So I’m trying to write my dissertation proposal, i.e., the first three chapters of my dissertation. Sometimes when I am doing this I get super frustrated because I know what I want to say, but I can’t think of the right words to say it in. When this happens, sometimes I will say to myself, “just write some words:” I give up on fancy words and focus on conveying the *substance* of what I want to say. Like, here’s the general idea, in language that would be in an informal email, because that’s pretty easy to write. Once these words are on the page, I can come back later, when my brain is producing nice fancy words again, and fix the style.

Here’s an example of a paragraph that resulted from this technique:

Calculus I is super important okay. Lots of people take it, whether as a foundation for a math major or as a service course that provides them with the mathematical tools necessary to succeed in another discipline. Since it’s so super important, we should be teaching it well, but unfortunately a lot of people, and a lot of students in particular, feel like we’re not. So, we need to figure out what works, and then do that all over the place. This way we can make sure everyone is getting what they need out of calculus. This chapter introduces my proposed study, which looks at four different ways of teaching calculus to see if any of them are better than any of the others. I’ll look at various reasons why calculus is so important, ranging from questions of national economic standing to individual student outcomes. I’ll explain the relationship of my study to an ongoing national MAA study. I’ll even say some words about why this topic resonates with me personally. Then, at the very end, I’ll tell you what my research questions are.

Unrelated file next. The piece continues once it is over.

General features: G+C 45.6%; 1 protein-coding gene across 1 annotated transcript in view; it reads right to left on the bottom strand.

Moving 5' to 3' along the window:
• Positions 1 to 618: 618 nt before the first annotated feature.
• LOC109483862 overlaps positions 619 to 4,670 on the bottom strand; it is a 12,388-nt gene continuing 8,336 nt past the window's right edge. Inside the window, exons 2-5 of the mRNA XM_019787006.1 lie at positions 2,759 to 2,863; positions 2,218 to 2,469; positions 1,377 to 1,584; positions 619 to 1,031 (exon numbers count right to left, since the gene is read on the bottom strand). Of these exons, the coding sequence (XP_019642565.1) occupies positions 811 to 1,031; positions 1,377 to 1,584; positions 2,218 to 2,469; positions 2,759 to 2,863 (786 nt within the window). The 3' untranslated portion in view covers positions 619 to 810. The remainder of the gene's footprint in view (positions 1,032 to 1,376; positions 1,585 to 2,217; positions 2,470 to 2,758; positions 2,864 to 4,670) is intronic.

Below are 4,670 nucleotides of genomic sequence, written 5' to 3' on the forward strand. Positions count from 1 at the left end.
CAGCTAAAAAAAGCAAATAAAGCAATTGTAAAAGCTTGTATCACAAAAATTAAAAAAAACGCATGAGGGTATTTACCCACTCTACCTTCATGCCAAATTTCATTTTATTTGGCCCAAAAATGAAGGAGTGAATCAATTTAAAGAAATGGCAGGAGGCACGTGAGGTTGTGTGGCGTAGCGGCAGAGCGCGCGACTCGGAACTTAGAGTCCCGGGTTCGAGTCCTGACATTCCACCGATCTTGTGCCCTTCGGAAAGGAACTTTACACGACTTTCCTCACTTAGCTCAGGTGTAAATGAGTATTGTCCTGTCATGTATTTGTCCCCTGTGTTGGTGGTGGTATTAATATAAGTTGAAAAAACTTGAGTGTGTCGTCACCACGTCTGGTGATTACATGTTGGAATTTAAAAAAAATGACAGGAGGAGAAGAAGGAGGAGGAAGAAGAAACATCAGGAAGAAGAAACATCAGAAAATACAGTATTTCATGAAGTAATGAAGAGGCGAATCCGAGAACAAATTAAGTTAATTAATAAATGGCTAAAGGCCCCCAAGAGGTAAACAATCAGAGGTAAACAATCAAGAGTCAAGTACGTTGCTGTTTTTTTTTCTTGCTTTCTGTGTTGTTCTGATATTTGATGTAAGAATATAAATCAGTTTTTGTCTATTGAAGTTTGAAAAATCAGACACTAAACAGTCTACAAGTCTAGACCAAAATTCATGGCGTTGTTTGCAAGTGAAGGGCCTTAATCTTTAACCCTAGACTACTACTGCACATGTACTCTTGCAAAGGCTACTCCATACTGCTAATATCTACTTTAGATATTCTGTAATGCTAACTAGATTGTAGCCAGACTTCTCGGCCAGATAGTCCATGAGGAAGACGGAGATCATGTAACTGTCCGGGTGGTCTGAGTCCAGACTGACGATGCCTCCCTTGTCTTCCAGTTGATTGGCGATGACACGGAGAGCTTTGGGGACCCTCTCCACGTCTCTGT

After refinement, this paragraph turned into two paragraphs that I’m pretty happy with:

Calculus I is a course of great importance in college education. It is a required course in the college careers of many students, whether as a foundation for a math major or as a service course providing them with the mathematical tools necessary to succeed in another discipline. Given its broad importance and utility, Calculus I should be taught well; unfortunately, many students experience their calculus classes as uninspiring, dull, or unproductive, and up to a quarter of the students in any given calculus class will not achieve a passing grade (Bressoud, 2011). Therefore, the mathematics education community is obligated to find and document productive approaches to calculus, then disseminate these approaches for use across the nation. Only in this way will all students obtain from their calculus classes the tools, skills, and attitudes they need to succeed in their education and careers.

This chapter introduces my proposed study, which examines four different pedagogical approaches to teaching calculus and compares their effects on student outcomes, including conceptual and procedural achievement, persistence in STEM major tracks, and attitudes and beliefs about mathematics. I will discuss several reasons why calculus education is so important, ranging from questions of national economic standing to individual student outcomes. I will explain the relationship of my study to an ongoing national MAA study of successful institutions. I will explain why studying the teaching of college calculus resonates personally with me. Finally, I will conclude by presenting the research questions that will drive this study.

I’m sure this technique is not novel, but it has been useful for me, and hopefully it will be useful for others!